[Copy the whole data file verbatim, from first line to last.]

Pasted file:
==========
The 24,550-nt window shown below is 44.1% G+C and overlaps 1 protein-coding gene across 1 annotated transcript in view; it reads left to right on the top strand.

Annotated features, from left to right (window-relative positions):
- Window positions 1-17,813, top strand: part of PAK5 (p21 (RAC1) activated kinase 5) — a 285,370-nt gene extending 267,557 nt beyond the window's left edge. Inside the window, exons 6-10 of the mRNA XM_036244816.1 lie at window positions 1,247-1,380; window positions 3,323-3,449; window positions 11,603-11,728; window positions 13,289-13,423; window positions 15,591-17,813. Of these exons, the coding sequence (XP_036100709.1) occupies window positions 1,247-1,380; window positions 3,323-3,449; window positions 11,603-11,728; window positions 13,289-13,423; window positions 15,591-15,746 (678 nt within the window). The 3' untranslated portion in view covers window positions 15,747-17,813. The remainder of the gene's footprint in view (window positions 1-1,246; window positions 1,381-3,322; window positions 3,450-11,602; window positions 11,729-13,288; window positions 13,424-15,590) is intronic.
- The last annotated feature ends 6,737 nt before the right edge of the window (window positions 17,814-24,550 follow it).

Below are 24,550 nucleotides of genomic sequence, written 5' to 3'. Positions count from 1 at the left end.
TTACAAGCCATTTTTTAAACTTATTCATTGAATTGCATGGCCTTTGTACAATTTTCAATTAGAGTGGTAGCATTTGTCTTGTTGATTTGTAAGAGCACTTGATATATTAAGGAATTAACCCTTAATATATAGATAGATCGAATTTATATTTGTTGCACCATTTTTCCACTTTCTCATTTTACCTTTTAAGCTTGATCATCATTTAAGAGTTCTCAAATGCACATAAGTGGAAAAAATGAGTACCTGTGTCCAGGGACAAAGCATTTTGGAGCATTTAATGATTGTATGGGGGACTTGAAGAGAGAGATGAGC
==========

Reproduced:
The 24,550-nt window shown below is 44.1% G+C and overlaps 1 protein-coding gene across 1 annotated transcript in view; it reads left to right on the top strand.

Annotated features, from left to right (window-relative positions):
- Window positions 1-17,813, top strand: part of PAK5 (p21 (RAC1) activated kinase 5) — a 285,370-nt gene extending 267,557 nt beyond the window's left edge. Inside the window, exons 6-10 of the mRNA XM_036244816.1 lie at window positions 1,247-1,380; window positions 3,323-3,449; window positions 11,603-11,728; window positions 13,289-13,423; window positions 15,591-17,813. Of these exons, the coding sequence (XP_036100709.1) occupies window positions 1,247-1,380; window positions 3,323-3,449; window positions 11,603-11,728; window positions 13,289-13,423; window positions 15,591-15,746 (678 nt within the window). The 3' untranslated portion in view covers window positions 15,747-17,813. The remainder of the gene's footprint in view (window positions 1-1,246; window positions 1,381-3,322; window positions 3,450-11,602; window positions 11,729-13,288; window positions 13,424-15,590) is intronic.
- The last annotated feature ends 6,737 nt before the right edge of the window (window positions 17,814-24,550 follow it).

Below are 24,550 nucleotides of genomic sequence, written 5' to 3'. Positions count from 1 at the left end.
TTACAAGCCATTTTTTAAACTTATTCATTGAATTGCATGGCCTTTGTACAATTTTCAATTAGAGTGGTAGCATTTGTCTTGTTGATTTGTAAGAGCACTTGATATATTAAGGAATTAACCCTTAATATATAGATAGATCGAATTTATATTTGTTGCACCATTTTTCCACTTTCTCATTTTACCTTTTAAGCTTGATCATCATTTAAGAGTTCTCAAATGCACATAAGTGGAAAAAATGAGTACCTGTGTCCAGGGACAAAGCATTTTGGAGCATTTAATGATTGTATGGGGGACTTGAAGAGAGAGATGAGC